Wednesday, May 27, 2009

Soak the rich, lose the rich

One of the reasons why states are having troubles balancing their budgets is because most pols believe that raising taxes will generate revenue by a geometrically corresponding degree. Simply raising the sales or income tax by say, 3% will not necessarily garner you a 3% gain in revenue. And this goes double for raising taxes at the margins on rich people.

Maryland couldn't balance its budget last year, so the state tried to close the shortfall by fleecing the wealthy. Politicians in Annapolis created a millionaire tax bracket, raising the top marginal income-tax rate to 6.25%. And because cities such as Baltimore and Bethesda also impose income taxes, the state-local tax rate can go as high as 9.45%. Governor Martin O'Malley, a dedicated class warrior, declared that these richest 0.3% of filers were "willing and able to pay their fair share." The Baltimore Sun predicted the rich would "grin and bear it."

One year later, nobody's grinning. One-third of the millionaires have disappeared from Maryland tax rolls. In 2008 roughly 3,000 million-dollar income tax returns were filed by the end of April. This year there were 2,000, which the state comptroller's office concedes is a "substantial decline." On those missing returns, the government collects 6.25% of nothing. Instead of the state coffers gaining the extra $106 million the politicians predicted, millionaires paid $100 million less in taxes than they did last year -- even at higher rates.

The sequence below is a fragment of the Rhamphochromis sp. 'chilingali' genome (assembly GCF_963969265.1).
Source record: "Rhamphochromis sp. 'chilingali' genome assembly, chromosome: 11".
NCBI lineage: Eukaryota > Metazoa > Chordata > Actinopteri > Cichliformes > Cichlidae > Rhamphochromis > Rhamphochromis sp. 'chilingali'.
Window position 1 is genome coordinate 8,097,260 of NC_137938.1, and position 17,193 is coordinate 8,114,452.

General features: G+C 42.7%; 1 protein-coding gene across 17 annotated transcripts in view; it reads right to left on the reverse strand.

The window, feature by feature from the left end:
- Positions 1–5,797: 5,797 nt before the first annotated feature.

Unlike you and we, the rich are much more mobile and have houses in tax-friendly states such as Florida and South Carolina to which they can relocate.

Such is the folly though of having the rich, you know, pay their fair share.

Because the poor don’t pay much in the way of income tax anyway and the rich can get up and get out of town that leaves but our humble little platoons in the middle bearing the costs of a recession and an expansionist government.

H/T: Carpe Diem

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